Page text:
The 50 Books on My Emerging Church Bookshelf

Tskemergingchurchbookshelf

[click to enlarge]

This is my emerging church bookshelf at home in UK where 50+ emerging church books sit happily together, one shelf above my missiology books which undergird them both spatially and philosophically. I am missing a number of excellent books that i have given away (like “Mission-Shaped Church”) or are still in my library back in USA (McLaren’s excellent book “Church on the Other Side”) waiting for me to ship them over.

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The top left corner are two historical books with the Emerging Church title – one published in 1970 and the other in 2003. The top right corner are my top picks – all well researched books that are worth purchasing. Conspicuously absent in this corner, and on my shelf, is “Emerging Churches”, by Ryan Bolger and Eddie Gibbs. I have an early version as a draft PDF but, alas, and despite my glowing recommendation on the back cover, this book was never sent to me. But I do consider it one of my Top Five Emerging Church Books. Breaking the Missional Code, by Ed Stetzer and David Putnam, arrived today and did not make it into my picture. And if i find room for it on my shelf, I will also need to take Milfred Minatrea’s “Shaped by God’s Heart” off the missiology shelf and put it here. Dang – my image is out of date already . . .

Here are the Top Ten Books that I consider essential reading on the emerging church. I played a role in the first four books so naturally I trust them more. Links are to blog posts on the books:

1. Emerging Churches, Bloger and Gibbs (not pictured)

2. Shaping of Things to Come, Frost and Hirsch

3. Out of Bounds Church, Steve Taylor

4. In Search of Authentic Faith, Steve Rabey

5. The Emerging Church, Dan Kimball

6. The Complex Christ, Kester Brewin

7. Mission Shaped Church, some English guys

8. Church on the Other Side, Brian McLaren (not pictured)

9. Breaking the Missional Church (not pictured)

10. Houses That Change the World, Wolfgang Simson

Also absent are books of mine on other shelves like “The Emerging Church in Ephesians”, by John Carr, because they do not deal directly with the emerging church in our generation and books by emerging church authors on various subjects of spirituality, prayer and philosophy. i have other spaces for that. I did not consider buying D.A Carson’s book “Becoming Conversant with the Emerging Church” nor Brian McLaren’s “Generous Orthodoxy” and i do not see them as essential or seminal as some critics claim, although there are many people who have benefitted from both of these books.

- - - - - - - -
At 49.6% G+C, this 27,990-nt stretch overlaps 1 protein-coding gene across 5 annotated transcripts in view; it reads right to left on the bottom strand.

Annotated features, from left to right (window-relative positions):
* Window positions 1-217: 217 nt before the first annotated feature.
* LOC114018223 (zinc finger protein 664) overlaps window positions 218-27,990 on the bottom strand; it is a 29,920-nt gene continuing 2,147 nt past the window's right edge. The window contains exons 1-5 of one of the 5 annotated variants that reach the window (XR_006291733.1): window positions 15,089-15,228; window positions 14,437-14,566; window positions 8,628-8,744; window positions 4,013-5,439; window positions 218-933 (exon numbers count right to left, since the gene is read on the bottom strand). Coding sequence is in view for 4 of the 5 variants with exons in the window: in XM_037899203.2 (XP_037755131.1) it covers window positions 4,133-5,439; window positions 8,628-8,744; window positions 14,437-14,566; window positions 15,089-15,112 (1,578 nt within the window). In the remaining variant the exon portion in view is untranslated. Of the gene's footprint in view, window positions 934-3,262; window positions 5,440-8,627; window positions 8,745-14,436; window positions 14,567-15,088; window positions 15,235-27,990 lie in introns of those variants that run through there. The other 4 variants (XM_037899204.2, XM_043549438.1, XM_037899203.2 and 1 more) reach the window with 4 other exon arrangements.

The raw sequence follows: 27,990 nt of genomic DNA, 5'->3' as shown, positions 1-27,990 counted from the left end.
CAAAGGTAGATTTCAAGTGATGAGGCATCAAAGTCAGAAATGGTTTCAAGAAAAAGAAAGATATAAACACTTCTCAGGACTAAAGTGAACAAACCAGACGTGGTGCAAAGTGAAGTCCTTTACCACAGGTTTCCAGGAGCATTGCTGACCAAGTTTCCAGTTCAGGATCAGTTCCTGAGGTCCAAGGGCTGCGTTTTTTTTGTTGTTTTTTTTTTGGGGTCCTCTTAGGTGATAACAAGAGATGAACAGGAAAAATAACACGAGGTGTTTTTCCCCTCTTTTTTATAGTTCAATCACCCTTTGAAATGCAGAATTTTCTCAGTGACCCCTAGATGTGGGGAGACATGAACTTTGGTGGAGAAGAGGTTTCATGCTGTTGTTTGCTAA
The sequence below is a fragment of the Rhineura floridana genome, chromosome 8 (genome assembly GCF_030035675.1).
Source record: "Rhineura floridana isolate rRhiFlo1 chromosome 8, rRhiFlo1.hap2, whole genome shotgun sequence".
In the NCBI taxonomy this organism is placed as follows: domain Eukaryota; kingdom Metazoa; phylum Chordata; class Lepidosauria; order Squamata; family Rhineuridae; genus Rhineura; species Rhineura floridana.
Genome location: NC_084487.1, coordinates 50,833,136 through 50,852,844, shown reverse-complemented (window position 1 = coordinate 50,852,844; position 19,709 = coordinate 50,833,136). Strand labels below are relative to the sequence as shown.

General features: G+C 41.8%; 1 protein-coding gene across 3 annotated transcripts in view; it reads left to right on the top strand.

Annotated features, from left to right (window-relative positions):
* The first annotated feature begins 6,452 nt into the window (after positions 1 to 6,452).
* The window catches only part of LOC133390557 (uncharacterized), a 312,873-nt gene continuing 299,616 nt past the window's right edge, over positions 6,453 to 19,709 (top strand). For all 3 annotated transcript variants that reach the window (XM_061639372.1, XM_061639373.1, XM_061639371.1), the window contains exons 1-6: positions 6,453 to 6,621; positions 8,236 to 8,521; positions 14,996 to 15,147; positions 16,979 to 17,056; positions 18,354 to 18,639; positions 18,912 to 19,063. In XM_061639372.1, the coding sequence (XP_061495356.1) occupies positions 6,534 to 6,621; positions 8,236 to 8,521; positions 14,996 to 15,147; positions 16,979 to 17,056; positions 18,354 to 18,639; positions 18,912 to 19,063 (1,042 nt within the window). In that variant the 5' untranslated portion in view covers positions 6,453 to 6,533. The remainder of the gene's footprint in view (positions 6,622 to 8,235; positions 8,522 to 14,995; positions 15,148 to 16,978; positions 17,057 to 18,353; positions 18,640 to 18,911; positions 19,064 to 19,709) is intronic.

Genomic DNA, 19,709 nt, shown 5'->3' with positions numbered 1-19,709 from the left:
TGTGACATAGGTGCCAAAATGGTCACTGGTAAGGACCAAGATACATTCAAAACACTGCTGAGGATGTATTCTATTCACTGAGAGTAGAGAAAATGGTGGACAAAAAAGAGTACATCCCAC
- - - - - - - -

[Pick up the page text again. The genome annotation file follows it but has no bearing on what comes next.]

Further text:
I am hoping that this image of my bookshelf will not miscommunicate the heart of emerging-missional church.

– Books are not where the emerging church is at. The best writings on the emerging church are online in PDF form, or as blog posts or blog comments, or Word attachments sent in emails. Some of it is not text based at all but captured in video, drawing, photos and especially in the transformed lives of new communities arising in the emerging culture.

– Without the missiology shelf beneath it, my emerging church shelf is a shallow illustration of the thinking behind it.

– Half of these books are from North America – displaying the power of the American publishing empire (a new kind of colonialism?) and contrasting the extreme self-confidence of the Americans to publish early. Countries like Germany and Brazil, having just as much to say, are more prone to postpone publishing until they have a fuller picture, a tested argument, and working models. One could get the idea that half the global emerging church is American and this is nowhere close to the truth.

– Most of the books are from the high end of emerging church which is connected to universities, philosophy, students, publishing, and church forms that are still various forms of traditional church. Very few of these books are from the “other” half – the emerging church of the margins, the poor, and the churches that no longer look like church. Emerging church leaders in the latter are less likely to publish a book as a means of communication.

Andrew